Sinn Féin has said it failed to disclose expenses worth more than €2,000 for six events it held during the 2016 General Election campaign.
The party said it conducted an examination on Wednesday of its election expenses statement to the Standards in Public Office Commission and found that it failed to include payments it made to five separate venues during the course of the campaign.
There was a €360 payment to the Westin Hotel; a €397.20 payment to Wynns Hotel; a total of €600 paid to the Royal Irish Academy for two events; a payment of €250 to the Gresham Hotel; and a payment of €553.50 to the National Gallery.
The total amounted to €2,160.70. All but two of the invoices were paid at the time, but the details were not furnished by Sinn Féin to the Standards in Public Office commission (Sipo), as required under the 1997 electoral Acts.
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A spokesman for the party said Sinn Féin had held 23 press events during the 2016 general election campaign, and that only six of those were held at indoor venues.
“Their use should have been included in our election return seven years ago. We regret that they were not,” he said.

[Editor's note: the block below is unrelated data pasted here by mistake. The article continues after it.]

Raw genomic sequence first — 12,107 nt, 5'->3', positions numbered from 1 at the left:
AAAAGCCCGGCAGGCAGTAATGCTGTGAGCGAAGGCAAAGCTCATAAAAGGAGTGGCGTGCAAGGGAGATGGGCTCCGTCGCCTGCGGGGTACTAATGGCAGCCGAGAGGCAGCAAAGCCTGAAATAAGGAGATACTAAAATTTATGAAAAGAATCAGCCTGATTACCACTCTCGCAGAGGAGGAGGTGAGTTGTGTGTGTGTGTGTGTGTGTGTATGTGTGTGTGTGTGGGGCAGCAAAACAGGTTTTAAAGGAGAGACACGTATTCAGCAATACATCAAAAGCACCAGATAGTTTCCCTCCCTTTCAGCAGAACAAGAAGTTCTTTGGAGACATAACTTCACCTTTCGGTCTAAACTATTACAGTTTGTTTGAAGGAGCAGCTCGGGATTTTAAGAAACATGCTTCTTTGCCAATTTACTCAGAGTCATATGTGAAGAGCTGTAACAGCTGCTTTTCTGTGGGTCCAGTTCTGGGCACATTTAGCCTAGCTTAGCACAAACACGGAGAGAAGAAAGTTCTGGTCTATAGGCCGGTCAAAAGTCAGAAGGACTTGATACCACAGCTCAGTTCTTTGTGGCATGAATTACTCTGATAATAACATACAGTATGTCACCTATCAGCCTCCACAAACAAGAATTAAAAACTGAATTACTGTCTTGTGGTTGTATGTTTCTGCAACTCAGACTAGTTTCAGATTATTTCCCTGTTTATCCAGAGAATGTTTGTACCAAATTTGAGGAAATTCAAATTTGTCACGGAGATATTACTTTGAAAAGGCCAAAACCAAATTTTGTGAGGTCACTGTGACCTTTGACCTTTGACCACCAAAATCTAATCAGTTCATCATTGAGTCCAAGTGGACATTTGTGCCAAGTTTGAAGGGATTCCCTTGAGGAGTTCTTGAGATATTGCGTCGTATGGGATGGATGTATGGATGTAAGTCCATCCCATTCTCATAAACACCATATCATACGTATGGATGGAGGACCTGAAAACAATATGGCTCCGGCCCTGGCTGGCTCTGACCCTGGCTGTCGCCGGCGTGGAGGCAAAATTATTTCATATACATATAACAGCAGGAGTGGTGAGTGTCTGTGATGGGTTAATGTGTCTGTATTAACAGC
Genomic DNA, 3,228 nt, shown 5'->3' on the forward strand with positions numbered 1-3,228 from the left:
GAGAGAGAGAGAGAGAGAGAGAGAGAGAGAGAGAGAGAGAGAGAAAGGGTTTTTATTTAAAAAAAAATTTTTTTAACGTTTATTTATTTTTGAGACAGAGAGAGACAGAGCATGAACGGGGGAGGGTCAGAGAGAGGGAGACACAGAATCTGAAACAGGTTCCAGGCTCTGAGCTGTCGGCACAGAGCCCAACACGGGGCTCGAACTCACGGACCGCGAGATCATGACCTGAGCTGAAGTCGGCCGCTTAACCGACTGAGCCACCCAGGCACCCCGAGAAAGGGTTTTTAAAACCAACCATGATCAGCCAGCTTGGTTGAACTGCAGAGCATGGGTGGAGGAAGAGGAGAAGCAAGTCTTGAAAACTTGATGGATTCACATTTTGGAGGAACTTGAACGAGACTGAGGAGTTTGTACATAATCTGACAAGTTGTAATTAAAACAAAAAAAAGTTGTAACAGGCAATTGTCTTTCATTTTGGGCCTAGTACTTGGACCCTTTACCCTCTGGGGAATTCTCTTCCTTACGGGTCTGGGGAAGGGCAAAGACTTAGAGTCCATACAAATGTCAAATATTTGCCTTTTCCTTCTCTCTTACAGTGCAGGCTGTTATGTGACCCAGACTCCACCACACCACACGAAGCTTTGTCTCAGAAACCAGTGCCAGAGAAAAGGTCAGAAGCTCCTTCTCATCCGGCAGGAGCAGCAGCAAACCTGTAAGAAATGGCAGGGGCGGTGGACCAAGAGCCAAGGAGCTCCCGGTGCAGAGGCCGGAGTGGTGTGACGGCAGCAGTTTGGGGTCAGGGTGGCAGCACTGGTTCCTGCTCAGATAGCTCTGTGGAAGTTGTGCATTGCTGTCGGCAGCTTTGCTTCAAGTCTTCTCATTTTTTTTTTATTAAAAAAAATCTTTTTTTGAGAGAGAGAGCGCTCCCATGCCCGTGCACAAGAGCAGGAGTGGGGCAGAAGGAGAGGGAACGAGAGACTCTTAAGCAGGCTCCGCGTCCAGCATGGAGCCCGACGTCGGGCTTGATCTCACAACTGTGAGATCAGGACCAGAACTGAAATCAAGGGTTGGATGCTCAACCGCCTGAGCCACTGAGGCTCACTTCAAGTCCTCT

“The total value of the hire of these venues was €2,160.70. All these invoices – bar one – were paid at the time. The remaining invoice has now been paid.”
The spokesman said the party’s election return would now be amended as appropriate and returned to Sipo.
He pointed out that the maximum amount permitted to be spent by Sinn Féin in 2016 was €229,000 at a national level.
“Even with the addition of these invoices, Sinn Féin’s election expenses were less than a third of this amount,” he said.
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The omissions are the latest in a growing list of failures that have come to light in recent days of parties and individuals to include all election campaign expenses in their official returns.
Minister for Public Expenditure Paschal Donohoe was heavily criticised after it took him a week – and three separate statements – to outline the full extent of donations made to his campaigns by businessman Michael Stone.
In recent days, Sinn Féin has found itself under mounting pressure as omissions by the party in its own returns have been unearthed. The disclosure by the party of its failure to include payments made to venues comes after The Irish Times reported that it failed to include the value of a €7,000 opinion poll in its 2020 returns.
Over the past week, Sinn Féin’s leader Mary Lou McDonald and its finance spokesman Pearse Doherty were fiercely critical of Mr Donohoe’s omissions, and accused him of making up a “cock-and-bull story” in relation to the value ascribed to postering services.
Fine Gael TD Charlie Flanagan suggested that Sinn Féin was not on firm ground in terms of criticising his party on the issue of expenses.
“‘Those in glass houses shouldn’t throw stones’ may be an old and unfashionable saying, but it’s as true today as when it was coined,” he said.